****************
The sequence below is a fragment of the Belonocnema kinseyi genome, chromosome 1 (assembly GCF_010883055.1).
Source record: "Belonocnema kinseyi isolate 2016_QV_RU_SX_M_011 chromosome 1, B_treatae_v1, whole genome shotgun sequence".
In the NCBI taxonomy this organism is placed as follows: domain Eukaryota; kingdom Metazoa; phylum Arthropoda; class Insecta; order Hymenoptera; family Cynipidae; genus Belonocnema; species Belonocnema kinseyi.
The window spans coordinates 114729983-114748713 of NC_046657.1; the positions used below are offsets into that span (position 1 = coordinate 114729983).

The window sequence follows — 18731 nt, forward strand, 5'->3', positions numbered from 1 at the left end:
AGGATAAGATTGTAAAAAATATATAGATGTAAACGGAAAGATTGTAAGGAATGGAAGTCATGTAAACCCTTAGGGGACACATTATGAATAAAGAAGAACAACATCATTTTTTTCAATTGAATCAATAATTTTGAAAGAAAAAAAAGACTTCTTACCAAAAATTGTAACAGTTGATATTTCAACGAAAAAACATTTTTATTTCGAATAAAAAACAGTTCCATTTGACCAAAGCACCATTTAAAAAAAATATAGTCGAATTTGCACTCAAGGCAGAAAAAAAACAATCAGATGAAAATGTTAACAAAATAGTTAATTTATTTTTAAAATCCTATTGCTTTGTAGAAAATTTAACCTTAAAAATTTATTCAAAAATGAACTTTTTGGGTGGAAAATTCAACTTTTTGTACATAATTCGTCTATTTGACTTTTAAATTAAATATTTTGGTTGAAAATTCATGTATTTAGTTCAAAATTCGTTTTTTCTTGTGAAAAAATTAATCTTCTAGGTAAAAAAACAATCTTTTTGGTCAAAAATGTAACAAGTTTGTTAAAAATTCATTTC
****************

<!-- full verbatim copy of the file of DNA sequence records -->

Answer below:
The sequence below is a fragment of the Belonocnema kinseyi genome, chromosome 1 (assembly GCF_010883055.1).
Source record: "Belonocnema kinseyi isolate 2016_QV_RU_SX_M_011 chromosome 1, B_treatae_v1, whole genome shotgun sequence".
In the NCBI taxonomy this organism is placed as follows: domain Eukaryota; kingdom Metazoa; phylum Arthropoda; class Insecta; order Hymenoptera; family Cynipidae; genus Belonocnema; species Belonocnema kinseyi.
The window spans coordinates 114729983-114748713 of NC_046657.1; the positions used below are offsets into that span (position 1 = coordinate 114729983).

The window sequence follows — 18731 nt, forward strand, 5'->3', positions numbered from 1 at the left end:
AGGATAAGATTGTAAAAAATATATAGATGTAAACGGAAAGATTGTAAGGAATGGAAGTCATGTAAACCCTTAGGGGACACATTATGAATAAAGAAGAACAACATCATTTTTTTCAATTGAATCAATAATTTTGAAAGAAAAAAAAGACTTCTTACCAAAAATTGTAACAGTTGATATTTCAACGAAAAAACATTTTTATTTCGAATAAAAAACAGTTCCATTTGACCAAAGCACCATTTAAAAAAAATATAGTCGAATTTGCACTCAAGGCAGAAAAAAAACAATCAGATGAAAATGTTAACAAAATAGTTAATTTATTTTTAAAATCCTATTGCTTTGTAGAAAATTTAACCTTAAAAATTTATTCAAAAATGAACTTTTTGGGTGGAAAATTCAACTTTTTGTACATAATTCGTCTATTTGACTTTTAAATTAAATATTTTGGTTGAAAATTCATGTATTTAGTTCAAAATTCGTTTTTTCTTGTGAAAAAATTAATCTTCTAGGTAAAAAAACAATCTTTTTGGTCAAAAATGTAACAAGTTTGTTAAAAATTCATTTC